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Hosted versus on-premise IP PBX: which is the better choice?

Posted by Daniel Noworatzky on Apr 20, 2016 3:40:00 PM


The pros and cons of cloud-based versus onsite VoIP servers


Pros and cons of cloud-based vs. onsite VOIP servers (IP PBX) - by TeleDynamics 

When installing a voice-over IP (VoIP) telephone system, businesses can choose between a cloud-based server (also known as a hosted IP-PBX) or an onsite or on-premise (also known as “on-prem”) server. Or, they could choose a hybrid system where certain elements are kept onsite and others are outsourced. As with anything else, there are advantages to each option, and the decision will depend on a company’s needs and priorities. Here we examine the strengths of each option.

Hosted IP PBX

Hosted or cloud-based IP PBX is when the VoIP server itself is housed remotely by a service provider, and the subscriber pays a monthly fee for the phone lines. Some advantages of this include:

  • Lower upfront capital expense

    A cloud-based service charges a monthly fee, so it is an operational expense rather than a capital investment. You pay as you go rather than investing up front in equipment that depreciates over time.


    In some cases, the subscriber may need to buy a router and network switch to ensure there is one dedicated to VoIP. Subscribers can also choose to own their own endpoints (soft phones) rather than lease them from the hosted VoIP provider.
  • More frequent system upgrades

    The hosted VoIP providers handle the maintenance and carry the risk for the components they lease. They also handle all the updates and upgrades as new technology becomes available. Since the updates are bundled in the service package, subscribers benefit from upgrades whose costs might not be justifiable with an onsite system.
  • Managed services

    Managed services refers to the outsourcing of the planning, design, implementation and/or management of the VoIP telephone system. Hosted VoIP providers offer varying degrees of managed services. Managed services can also be outsourced to other providers: for example, if a company wishes to outsource the management of its onsite IP PBX.


    The main advantage of managed services is, the more services are outsourced to a trusted provider, the more a business can optimize productivity by focusing on its core competencies. This tends to be one of the main arguments for a hosted solution.

On-premise IP PBX

If a company has VoIP telephone expertise on staff to service the phone system, the advantages to an onsite server become more pronounced. Even though part or all of the system management can be outsourced, companies with onsite systems should have at least some knowledge of VoIP on staff. Some of the advantages of on-premise IP PBXs include:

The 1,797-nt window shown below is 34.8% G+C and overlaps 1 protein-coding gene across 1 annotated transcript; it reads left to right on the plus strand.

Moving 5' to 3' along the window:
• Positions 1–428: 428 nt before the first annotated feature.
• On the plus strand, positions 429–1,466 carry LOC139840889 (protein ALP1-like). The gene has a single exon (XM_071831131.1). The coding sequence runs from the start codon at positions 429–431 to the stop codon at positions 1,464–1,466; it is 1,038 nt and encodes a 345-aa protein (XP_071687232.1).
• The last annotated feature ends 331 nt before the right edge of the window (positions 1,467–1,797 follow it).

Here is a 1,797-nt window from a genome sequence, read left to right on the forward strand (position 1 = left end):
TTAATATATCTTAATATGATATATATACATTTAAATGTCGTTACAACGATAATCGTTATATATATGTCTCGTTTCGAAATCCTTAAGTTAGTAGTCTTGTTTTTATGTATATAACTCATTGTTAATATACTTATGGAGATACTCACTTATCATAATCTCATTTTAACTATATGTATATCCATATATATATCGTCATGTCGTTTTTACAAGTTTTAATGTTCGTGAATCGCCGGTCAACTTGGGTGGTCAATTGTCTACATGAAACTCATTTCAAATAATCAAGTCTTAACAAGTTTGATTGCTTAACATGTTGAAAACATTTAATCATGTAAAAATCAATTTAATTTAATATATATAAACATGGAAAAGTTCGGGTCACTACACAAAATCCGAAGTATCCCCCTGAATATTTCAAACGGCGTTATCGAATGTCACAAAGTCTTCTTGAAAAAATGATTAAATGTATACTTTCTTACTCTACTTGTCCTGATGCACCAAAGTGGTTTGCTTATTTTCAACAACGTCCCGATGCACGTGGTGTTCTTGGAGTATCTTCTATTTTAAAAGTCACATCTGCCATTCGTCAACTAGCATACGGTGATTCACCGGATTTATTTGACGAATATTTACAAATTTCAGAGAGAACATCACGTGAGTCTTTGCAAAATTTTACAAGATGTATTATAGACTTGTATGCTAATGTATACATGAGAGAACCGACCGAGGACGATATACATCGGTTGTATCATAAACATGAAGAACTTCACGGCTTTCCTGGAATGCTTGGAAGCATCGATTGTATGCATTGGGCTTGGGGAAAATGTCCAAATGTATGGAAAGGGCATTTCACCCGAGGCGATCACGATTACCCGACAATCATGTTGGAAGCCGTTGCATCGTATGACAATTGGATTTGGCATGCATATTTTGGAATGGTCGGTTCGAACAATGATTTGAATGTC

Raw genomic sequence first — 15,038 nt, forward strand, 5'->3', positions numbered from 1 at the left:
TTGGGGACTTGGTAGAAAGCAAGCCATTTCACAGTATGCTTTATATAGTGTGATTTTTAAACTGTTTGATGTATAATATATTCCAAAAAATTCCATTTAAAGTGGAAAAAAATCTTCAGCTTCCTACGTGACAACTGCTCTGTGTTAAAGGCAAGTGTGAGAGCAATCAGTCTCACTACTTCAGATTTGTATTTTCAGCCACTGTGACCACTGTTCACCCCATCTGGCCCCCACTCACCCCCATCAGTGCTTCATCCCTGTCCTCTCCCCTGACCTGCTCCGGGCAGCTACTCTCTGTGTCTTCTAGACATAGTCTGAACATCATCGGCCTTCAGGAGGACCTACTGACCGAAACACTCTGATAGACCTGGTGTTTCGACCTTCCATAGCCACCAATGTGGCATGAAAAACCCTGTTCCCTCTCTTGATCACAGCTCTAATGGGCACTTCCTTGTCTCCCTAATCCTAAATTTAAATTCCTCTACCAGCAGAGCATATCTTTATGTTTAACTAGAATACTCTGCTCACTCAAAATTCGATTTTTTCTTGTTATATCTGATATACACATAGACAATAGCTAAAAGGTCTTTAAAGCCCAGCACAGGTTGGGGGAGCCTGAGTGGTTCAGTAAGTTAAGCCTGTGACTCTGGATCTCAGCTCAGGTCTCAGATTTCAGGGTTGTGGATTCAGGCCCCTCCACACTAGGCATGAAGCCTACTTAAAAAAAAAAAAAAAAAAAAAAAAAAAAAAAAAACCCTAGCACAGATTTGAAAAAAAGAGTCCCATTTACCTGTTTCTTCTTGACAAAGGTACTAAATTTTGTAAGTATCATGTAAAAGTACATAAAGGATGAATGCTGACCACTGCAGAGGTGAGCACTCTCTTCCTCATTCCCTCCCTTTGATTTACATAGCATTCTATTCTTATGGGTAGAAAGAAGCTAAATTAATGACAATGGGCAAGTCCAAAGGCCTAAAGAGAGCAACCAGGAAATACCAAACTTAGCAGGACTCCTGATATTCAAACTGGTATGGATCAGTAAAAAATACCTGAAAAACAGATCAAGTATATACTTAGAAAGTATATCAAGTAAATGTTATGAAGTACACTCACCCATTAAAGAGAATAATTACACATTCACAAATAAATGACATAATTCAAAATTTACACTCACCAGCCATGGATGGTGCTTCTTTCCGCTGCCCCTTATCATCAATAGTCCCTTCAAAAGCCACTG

•  Lower monthly costs once expenses are covered

    The up-front capital expenditures of an on-premise system are generally recovered within 3-5 years. After that, the monthly usage costs are lower compared with a hosted service. Long term, onsite systems have a lower total cost of ownership, especially for companies with 75 or more extensions. Keeping in mind that the average lifespan of a VoIP phone system is 8-12 years, when making total cost of ownership projections, use a 10-year horizon.
  • Greater customization

    Hosted VoIP providers tend to bundle feature packages for a fixed price per user, so subscribers could end up paying for features they don’t use. Moreover, with an Asterisk-based onsite system, new open-source feature sets can be added without incurring additional licensing fees.

    Keep in mind, too, that with a hosted plan, system upgrades and improvements are in the provider’s control – they occur at the provider’s discretion, not the customer’s.
  • Quality of service (QoS) and reliability

    Voice quality can be a problem on high-traffic networks where voice and data packets compete for bandwidth, as is the case with hosted solutions, where traffic runs on the provider’s WAN. Onsite IP PBXs, on the other hand, use the company’s own network and allow prioritization of voice packets. This yields a better user experience.


    Furthermore, most on-premise VoIP servers have fail-over options that switch to the PSTN in the case of a power outage or Internet service interruption. With a hosted-only plan, such situations would leave the subscriber without phone service, unless your IP PBX provider offers a PSTN calling plan (which incurs additional costs).


CONCLUSION:

The situation of each company is unique and the choice of whether to host your own IP PBX or outsource it needs to be evaluated on a case-by-case basis. Generally speaking, the more equipment and services that are outsourced, the less hassle for the customer – but on the flip side, the less direct control over the solution and hence the less of a “perfect fit” it will be.

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Topics: Outsourcing, IP PBX, QoS, Business Telephone System, VoIP

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